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January 15
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Ask Amp Man: The Early-’70s Silverface Fender Twin Reverb: Dud or Dynamo?


Some silverface Twin Reverbs feature a master volume control with a push/pull switch for extra gain.

Hello Jeff,

Hi Jeff,

I just got a ’70s silverface Fender Twin Reverb that needs a little TLC. Surfing the various forums, I’ve learned that this master-volume edition of the Twin is one of the most (unfairly, to me) maligned designs. The only indication of power is the “300 watts” label on the back.

I've wanted a silverface Twin or Pro Reverb since I was a teen. To me they are loud, clean, blank slates to color with different guitars and pedals. I’d appreciate any thoughts you might have on this amp.

Thanks, John Gilbert

Matt Alcott

Hi John,

The Twin Reverb design has been through many iterations since its 1963 debut. The amps Fender produced between 1963 and 1967 are known as “blackfaces” because of their black control panels, and their designs remained largely unchanged during this period. Blackface Twin Reverbs are the most coveted versions of this amp. With their stated power of 85 watts, they are the most powerful Fender amps of the era.

In 1968 Fender changed to the “silverface” control panel. The circuitry was altered as well: There were changes to the bias and phase inverter circuits and, most important, the output stage. For whatever reason, the engineers at Fender added seven additional components to the output stage, effectively turning it into a semi-cathode-biased output. While these amps were supposedly rated at 100 watts, they are nowhere near as potent as their predecessors. Some players actually prefer these models, however, because they tend to compress more easily than any other Twin. According to the dates on Fender schematics, these “improvements” only lasted for a year. You can easily identify these 1968 amps by the silver-metal band around the perimeter of the grille cloth.

The 1969 schematic revision shows a return to the standard fixed-bias, 100-watt output-stage configuration, though the bias and phase inverter changes remained. An additional change occurred in 1970 with the addition of a capacitor to eliminate “ticking” in the tremolo circuit. The next change was the addition of a master volume control in 1972. This brings us to the era of your amp.

Now, having a master volume control on a Fender Twin Reverb, or most any other Fender amp of this era, seems like a useless addition. Master volumes are generally associated with and necessary in amps that use considerable front-end gain to overdrive the preamp section. The signal level can then be reduced prior to the output stage to control overall amp volume. There is not a huge amount of gain in the preamp stages of a Twin Reverb, at least not enough to achieve significant overdrive. So why incorporate a master volume?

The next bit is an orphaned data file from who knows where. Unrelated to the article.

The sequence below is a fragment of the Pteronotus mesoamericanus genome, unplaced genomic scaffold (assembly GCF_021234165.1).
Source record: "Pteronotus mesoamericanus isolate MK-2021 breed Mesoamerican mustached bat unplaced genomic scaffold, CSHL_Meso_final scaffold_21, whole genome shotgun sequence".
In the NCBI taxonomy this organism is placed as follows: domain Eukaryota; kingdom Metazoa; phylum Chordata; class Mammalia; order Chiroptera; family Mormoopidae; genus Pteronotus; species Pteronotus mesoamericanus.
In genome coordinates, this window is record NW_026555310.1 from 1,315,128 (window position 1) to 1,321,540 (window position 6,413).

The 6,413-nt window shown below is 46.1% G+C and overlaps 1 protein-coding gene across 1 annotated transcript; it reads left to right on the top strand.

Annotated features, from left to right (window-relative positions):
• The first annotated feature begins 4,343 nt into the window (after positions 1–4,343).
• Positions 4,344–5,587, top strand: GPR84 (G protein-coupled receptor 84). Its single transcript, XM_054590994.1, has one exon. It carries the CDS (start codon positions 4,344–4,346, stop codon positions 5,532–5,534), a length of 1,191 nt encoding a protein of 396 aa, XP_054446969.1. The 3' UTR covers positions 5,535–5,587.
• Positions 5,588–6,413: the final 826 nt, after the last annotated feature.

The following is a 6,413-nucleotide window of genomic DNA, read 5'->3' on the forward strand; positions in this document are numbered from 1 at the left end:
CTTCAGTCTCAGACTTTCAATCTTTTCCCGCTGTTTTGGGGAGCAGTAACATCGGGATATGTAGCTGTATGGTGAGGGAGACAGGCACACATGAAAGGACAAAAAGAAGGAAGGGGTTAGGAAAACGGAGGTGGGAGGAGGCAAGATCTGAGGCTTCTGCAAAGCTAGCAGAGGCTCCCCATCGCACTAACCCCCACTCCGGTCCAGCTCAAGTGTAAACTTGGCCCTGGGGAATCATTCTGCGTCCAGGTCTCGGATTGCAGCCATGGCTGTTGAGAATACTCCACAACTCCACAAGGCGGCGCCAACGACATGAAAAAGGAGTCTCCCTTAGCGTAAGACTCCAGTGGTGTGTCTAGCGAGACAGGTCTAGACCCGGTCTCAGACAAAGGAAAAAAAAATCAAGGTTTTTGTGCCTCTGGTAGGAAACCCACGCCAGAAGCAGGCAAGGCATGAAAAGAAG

Most post-blackface “improvements” can be returned to pre-’68 specs, yielding a pretty toneful amp.

One explanation might be to allow the amp’s preamp section to be overdriven by an external gain-boosting device, such as the Electro-Harmonix LPB-1 or the Dallas Rangemaster, both popular in the late ’60s and early ’70s. Turning up the channel volume allowed increased overdrive in the preamp section, with the overall volume of the amp controlled by the newly added master volume. Okay, now it makes a little more sense. But the engineers at Fender took it a step further, adding the ability to access more gain internally. This boost is activated via a master volume control with a push/pull switch.

So where did this extra gain come from? From the most unlikely of places: the reverb drive signal! The reverb drive circuit in most tube-driven reverb amps is actually similar to a small, low-power, single-end output stage. The tube is fed a signal (from channel 2, or the “vibrato” channel, in the case of Fender reverb amps). The tube’s output connects to a transformer, exactly as in a single-ended amp like a Champ. But instead of being connected to a speaker, the output of the transformer in the reverb drive circuit is fed to a transducer in the reverb pan. It’s similar to a speaker, except instead of driving a cone, it drives a spring. As you can imagine, a signal derived from this circuit could have substantial level, which could easily overdrive a preamp tube—and since the overdrive comes from a little tube power amp, it should sound pretty good.

Yeah … in theory.

In reality, the result was far from stellar, and I’m not sure I know anyone who actually uses this feature. I’ve never ascertained if this is because the reverb drive signal simply doesn’t sound as good as you’d expect, or because of where this signal is applied in the amp. Either way, this under-whelming overdrive tone—together with the master volume and other post-1967 circuit changes—is why your amp is, in your words, maligned. But don’t lose sleep over this, as most post-blackface “improvements” can be returned to pre-’68 specs, yielding a pretty toneful amp. Hmmm—food for thought for my next column.

I hope that sheds a little light on your amp, but remember: It’s only a bad amp if you don’t like it!